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Sandals working to revive Grenada’s agriculture

by Kimone Francis, Jamaica Observer, 30 Oct 2016

October 30, 2016

ST GEORGE'S, Grenada — General Manager of Sandals LaSource Grenada, Peter Fraser, says the country's largest resort is looking to revive the eastern Caribbean island's agriculture sector, which is expected to further strengthen its economy.

Agriculture accounts for approximately 6.2 per cent of its Gross Domestic Product, and was a key driver of economic growth prior to several hurricanes which dealt devastating blows to the sector in mid 2000. Approximately 24 per cent of the country's employment comes from the sector despite strong performances in construction, manufacturing, tourism and, off-shore sectors.

Fraser, during a tour of the hotel property last Thursday, told the Jamaica Observer that the region's largest hotel chain has realised a niche that needs to be filled in the sector.

"When you touch agriculture, that's the soul of the island and that's so important," Fraser said.

"We're relatively new; we're not even three years old yet, but we want to see us more involved in agriculture and it will happen over time," he added.

He explained that presently, supplies for several of the hotel's vegetables and fruits are sourced locally from farmers, all of whom have met the hotel's standards, and suggested that this was deliberately done to boost employment and provide income for Grenadians.

"I don't think at first people understood what this hotel was all about. They questioned whether we were going to close down in the summer like some hotels do. All of a sudden they see us running for two-and-a-half years with 80 per cent occupancy all year round. They see the volumes of what we need and say 'hey, look, this is fantastic'. Like the gentleman who supplies us with eggs; we buy all our eggs locally. The gentleman who supplies us with citrus has dedicated almost his entire farm supplying Sandals with oranges, grapefruits and limes. And we want to move on to melons and pineapples," Fraser disclosed.

Citrus farmer and supplier to Sandals, Edmund Lewis, who operates an 11-acre farm in Conference, St Andrew, and has been farming for 33 years, believes that Sandals' involvement in the sector is a game-changer, but argued that it is the Grenadian Government that needs to do more.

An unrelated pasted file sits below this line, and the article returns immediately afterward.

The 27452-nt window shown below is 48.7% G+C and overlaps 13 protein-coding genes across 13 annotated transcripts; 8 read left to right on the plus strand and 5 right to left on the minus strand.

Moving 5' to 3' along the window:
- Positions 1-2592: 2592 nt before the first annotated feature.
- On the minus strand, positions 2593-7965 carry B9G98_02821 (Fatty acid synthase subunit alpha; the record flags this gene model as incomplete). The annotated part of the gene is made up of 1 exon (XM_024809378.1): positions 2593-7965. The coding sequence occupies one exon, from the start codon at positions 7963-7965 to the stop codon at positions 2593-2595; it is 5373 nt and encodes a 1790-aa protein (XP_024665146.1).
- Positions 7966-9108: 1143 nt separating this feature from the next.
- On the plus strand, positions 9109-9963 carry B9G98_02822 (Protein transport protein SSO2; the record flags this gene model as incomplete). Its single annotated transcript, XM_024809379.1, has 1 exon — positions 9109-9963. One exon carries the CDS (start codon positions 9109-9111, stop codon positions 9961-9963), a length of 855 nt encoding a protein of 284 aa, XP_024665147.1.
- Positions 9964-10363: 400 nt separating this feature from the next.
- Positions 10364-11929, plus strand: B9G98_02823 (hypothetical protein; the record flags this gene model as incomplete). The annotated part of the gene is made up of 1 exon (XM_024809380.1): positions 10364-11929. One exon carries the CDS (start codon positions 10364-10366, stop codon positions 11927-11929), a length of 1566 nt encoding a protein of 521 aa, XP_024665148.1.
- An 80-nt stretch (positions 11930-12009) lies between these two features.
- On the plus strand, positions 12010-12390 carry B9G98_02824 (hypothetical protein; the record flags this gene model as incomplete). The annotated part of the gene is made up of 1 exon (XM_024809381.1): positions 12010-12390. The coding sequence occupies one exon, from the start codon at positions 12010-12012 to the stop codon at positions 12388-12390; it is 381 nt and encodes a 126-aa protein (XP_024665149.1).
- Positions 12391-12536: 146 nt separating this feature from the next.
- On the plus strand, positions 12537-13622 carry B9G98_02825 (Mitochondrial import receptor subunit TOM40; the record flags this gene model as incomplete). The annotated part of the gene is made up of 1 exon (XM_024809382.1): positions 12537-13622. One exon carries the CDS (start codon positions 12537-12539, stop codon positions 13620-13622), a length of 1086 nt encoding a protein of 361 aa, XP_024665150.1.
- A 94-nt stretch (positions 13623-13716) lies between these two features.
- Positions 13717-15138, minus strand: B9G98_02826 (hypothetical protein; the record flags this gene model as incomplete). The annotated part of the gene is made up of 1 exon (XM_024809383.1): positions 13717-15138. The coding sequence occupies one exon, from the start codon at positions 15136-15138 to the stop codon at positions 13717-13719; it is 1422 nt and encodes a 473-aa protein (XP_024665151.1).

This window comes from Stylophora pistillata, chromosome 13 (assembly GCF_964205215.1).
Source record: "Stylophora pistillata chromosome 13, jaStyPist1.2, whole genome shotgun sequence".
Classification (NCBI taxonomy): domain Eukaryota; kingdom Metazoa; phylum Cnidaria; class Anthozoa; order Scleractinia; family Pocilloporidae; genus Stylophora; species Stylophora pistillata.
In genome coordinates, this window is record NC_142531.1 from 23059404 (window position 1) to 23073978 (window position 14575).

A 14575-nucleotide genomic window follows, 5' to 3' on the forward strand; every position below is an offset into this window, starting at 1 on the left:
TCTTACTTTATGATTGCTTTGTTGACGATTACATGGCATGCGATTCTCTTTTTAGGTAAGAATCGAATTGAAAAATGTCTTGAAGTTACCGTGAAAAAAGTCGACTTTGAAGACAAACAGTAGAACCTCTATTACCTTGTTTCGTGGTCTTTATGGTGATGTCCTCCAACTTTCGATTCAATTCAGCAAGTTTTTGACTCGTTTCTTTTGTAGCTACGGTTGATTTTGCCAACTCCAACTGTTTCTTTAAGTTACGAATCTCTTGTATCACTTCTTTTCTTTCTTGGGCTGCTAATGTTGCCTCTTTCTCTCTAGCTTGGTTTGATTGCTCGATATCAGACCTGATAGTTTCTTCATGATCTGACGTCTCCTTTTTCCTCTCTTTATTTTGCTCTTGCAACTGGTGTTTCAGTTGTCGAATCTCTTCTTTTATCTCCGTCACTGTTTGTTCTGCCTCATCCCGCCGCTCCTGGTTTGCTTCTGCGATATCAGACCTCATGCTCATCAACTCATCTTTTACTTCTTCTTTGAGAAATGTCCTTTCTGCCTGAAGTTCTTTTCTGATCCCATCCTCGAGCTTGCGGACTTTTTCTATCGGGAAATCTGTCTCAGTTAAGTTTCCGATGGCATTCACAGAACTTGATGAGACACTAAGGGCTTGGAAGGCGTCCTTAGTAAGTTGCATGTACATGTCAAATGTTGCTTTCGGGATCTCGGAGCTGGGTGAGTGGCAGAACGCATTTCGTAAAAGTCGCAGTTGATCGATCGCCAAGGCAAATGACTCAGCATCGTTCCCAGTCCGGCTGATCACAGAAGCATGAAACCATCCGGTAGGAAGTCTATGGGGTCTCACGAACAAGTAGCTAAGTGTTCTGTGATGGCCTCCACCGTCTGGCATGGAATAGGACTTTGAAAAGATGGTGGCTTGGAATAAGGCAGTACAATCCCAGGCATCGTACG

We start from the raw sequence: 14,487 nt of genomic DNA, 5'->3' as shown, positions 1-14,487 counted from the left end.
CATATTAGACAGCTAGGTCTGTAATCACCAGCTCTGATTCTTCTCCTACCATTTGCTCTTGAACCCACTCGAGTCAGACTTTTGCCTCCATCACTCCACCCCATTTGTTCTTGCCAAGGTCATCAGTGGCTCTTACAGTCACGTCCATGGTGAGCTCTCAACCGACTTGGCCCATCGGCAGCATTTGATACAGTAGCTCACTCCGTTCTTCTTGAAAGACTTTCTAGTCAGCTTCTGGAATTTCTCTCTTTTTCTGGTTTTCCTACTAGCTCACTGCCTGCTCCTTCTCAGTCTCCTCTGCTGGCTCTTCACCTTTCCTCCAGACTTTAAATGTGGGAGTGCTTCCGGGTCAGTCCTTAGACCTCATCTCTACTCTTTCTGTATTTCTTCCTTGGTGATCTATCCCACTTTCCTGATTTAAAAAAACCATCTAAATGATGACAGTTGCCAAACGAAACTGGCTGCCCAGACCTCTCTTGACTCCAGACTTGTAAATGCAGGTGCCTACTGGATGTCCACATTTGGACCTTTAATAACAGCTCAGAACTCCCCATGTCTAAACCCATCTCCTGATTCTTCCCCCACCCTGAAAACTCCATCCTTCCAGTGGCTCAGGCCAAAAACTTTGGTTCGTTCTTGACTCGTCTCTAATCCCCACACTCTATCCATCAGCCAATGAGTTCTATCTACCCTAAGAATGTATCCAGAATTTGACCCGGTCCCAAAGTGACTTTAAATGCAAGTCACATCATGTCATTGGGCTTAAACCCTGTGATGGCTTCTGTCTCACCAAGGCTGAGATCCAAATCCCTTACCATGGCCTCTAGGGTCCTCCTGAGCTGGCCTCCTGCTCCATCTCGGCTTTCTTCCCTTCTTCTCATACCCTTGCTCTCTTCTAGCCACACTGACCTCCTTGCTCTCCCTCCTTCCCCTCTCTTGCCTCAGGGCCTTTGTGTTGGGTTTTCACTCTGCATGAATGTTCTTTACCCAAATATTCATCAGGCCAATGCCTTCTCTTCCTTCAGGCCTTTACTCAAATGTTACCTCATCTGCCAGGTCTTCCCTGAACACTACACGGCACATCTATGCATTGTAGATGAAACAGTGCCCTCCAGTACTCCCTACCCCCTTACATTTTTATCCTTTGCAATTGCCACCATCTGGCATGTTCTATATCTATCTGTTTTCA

"I'm going to speak the honest truth. The Government in Grenada plays very little role in terms of agriculture. The Government going to say that we have programmes in the ministry but there is a separation between ministry and farmers. It's not reaching down because we have stiff competition with extension officers out here," Lewis said.

He added: "Extension officers sometimes in the middle of the day or morning you may find selling together with the farmers. Extension officers are people who are supposed to advise farmers and work with the Government. So they should see that everything runs smoothly between parties but they are the ones competing with us. They are farmers themselves. So when the key information should reach us they keep it."

Lewis insisted that the Government has been derelict in its duties to farmers and lamented that more needs to be done to assist Grenadian farmers.

Meanwhile, Fraser said that this investment in the agriculture sector, coupled with the employment Sandals provides for hundreds of Grenadians, will undoubtedly impact the country's economy.

The economy grew by more than five per cent in 2015 and is projected to grow by 2.8 at the end of 2016.

"We have about 500 people on staff but you know when you have hotels of this size the domino effect is unbelievable ...There are a lot of opportunities for not only people who work directly with us but people who benefit from Sandals being here. Whether you supply us with citrus, fruits, the potential is there and that's what we're working with right now," he said.

Fraser noted, too, that the hotel, which opened its doors in 2013, has considerably influenced one of the hemisphere's biggest airlines.

"Prior to us coming here, American Airlines had flights twice a week and you know when you have airlines come to an island you have to pay to play. You either pay for empty seats or you have to help them with their marketing. The airlines have to market the destination to fill the planes and you have to join in that.

"Since we've been here American Airlines come here every day. So that alone is significant in itself on the economy. Equally, while occupancy might drop during August, which is carnival month and it is difficult to get a flight in, we really don't have massive rotation and laying off because of occupancy," he added.

"As time goes on, our footprints in the economy will get larger and larger and that's what it's all about. We're here to help the destination in whichever way we can and part of that is employing people," said Fraser.